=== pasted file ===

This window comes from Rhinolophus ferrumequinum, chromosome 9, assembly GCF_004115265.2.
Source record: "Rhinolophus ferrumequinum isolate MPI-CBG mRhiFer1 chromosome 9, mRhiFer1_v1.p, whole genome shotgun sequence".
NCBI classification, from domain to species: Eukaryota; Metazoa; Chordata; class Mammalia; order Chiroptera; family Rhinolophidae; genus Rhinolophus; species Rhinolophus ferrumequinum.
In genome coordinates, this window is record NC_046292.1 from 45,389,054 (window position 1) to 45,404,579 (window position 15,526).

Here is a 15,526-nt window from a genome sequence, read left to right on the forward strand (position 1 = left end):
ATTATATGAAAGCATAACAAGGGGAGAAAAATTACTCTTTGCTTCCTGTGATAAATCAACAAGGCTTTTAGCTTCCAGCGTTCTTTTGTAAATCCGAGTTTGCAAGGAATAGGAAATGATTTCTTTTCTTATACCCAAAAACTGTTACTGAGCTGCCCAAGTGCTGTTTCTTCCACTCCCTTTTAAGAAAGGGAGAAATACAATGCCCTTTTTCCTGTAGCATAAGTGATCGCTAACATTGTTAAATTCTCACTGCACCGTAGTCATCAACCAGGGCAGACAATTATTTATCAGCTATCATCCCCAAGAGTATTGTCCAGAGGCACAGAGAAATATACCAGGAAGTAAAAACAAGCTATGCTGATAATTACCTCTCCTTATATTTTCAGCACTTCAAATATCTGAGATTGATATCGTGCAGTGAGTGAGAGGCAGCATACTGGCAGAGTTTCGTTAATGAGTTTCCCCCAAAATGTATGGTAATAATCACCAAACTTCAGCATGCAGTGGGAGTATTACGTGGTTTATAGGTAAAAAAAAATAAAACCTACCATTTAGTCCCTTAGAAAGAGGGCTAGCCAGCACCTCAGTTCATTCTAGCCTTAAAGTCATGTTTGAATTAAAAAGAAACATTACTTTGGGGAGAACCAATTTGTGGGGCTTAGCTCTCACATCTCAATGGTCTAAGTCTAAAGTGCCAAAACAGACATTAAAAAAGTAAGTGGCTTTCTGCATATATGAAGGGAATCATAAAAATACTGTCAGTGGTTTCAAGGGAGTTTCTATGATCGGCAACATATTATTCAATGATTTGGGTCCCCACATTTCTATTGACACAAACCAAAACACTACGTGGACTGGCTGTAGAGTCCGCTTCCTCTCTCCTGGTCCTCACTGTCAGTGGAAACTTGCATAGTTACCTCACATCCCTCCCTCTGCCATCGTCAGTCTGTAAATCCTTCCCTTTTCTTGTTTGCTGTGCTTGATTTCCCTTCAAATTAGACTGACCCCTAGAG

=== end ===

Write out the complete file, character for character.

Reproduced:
This window comes from Rhinolophus ferrumequinum, chromosome 9, assembly GCF_004115265.2.
Source record: "Rhinolophus ferrumequinum isolate MPI-CBG mRhiFer1 chromosome 9, mRhiFer1_v1.p, whole genome shotgun sequence".
NCBI classification, from domain to species: Eukaryota; Metazoa; Chordata; class Mammalia; order Chiroptera; family Rhinolophidae; genus Rhinolophus; species Rhinolophus ferrumequinum.
In genome coordinates, this window is record NC_046292.1 from 45,389,054 (window position 1) to 45,404,579 (window position 15,526).

Here is a 15,526-nt window from a genome sequence, read left to right on the forward strand (position 1 = left end):
ATTATATGAAAGCATAACAAGGGGAGAAAAATTACTCTTTGCTTCCTGTGATAAATCAACAAGGCTTTTAGCTTCCAGCGTTCTTTTGTAAATCCGAGTTTGCAAGGAATAGGAAATGATTTCTTTTCTTATACCCAAAAACTGTTACTGAGCTGCCCAAGTGCTGTTTCTTCCACTCCCTTTTAAGAAAGGGAGAAATACAATGCCCTTTTTCCTGTAGCATAAGTGATCGCTAACATTGTTAAATTCTCACTGCACCGTAGTCATCAACCAGGGCAGACAATTATTTATCAGCTATCATCCCCAAGAGTATTGTCCAGAGGCACAGAGAAATATACCAGGAAGTAAAAACAAGCTATGCTGATAATTACCTCTCCTTATATTTTCAGCACTTCAAATATCTGAGATTGATATCGTGCAGTGAGTGAGAGGCAGCATACTGGCAGAGTTTCGTTAATGAGTTTCCCCCAAAATGTATGGTAATAATCACCAAACTTCAGCATGCAGTGGGAGTATTACGTGGTTTATAGGTAAAAAAAAATAAAACCTACCATTTAGTCCCTTAGAAAGAGGGCTAGCCAGCACCTCAGTTCATTCTAGCCTTAAAGTCATGTTTGAATTAAAAAGAAACATTACTTTGGGGAGAACCAATTTGTGGGGCTTAGCTCTCACATCTCAATGGTCTAAGTCTAAAGTGCCAAAACAGACATTAAAAAAGTAAGTGGCTTTCTGCATATATGAAGGGAATCATAAAAATACTGTCAGTGGTTTCAAGGGAGTTTCTATGATCGGCAACATATTATTCAATGATTTGGGTCCCCACATTTCTATTGACACAAACCAAAACACTACGTGGACTGGCTGTAGAGTCCGCTTCCTCTCTCCTGGTCCTCACTGTCAGTGGAAACTTGCATAGTTACCTCACATCCCTCCCTCTGCCATCGTCAGTCTGTAAATCCTTCCCTTTTCTTGTTTGCTGTGCTTGATTTCCCTTCAAATTAGACTGACCCCTAGAG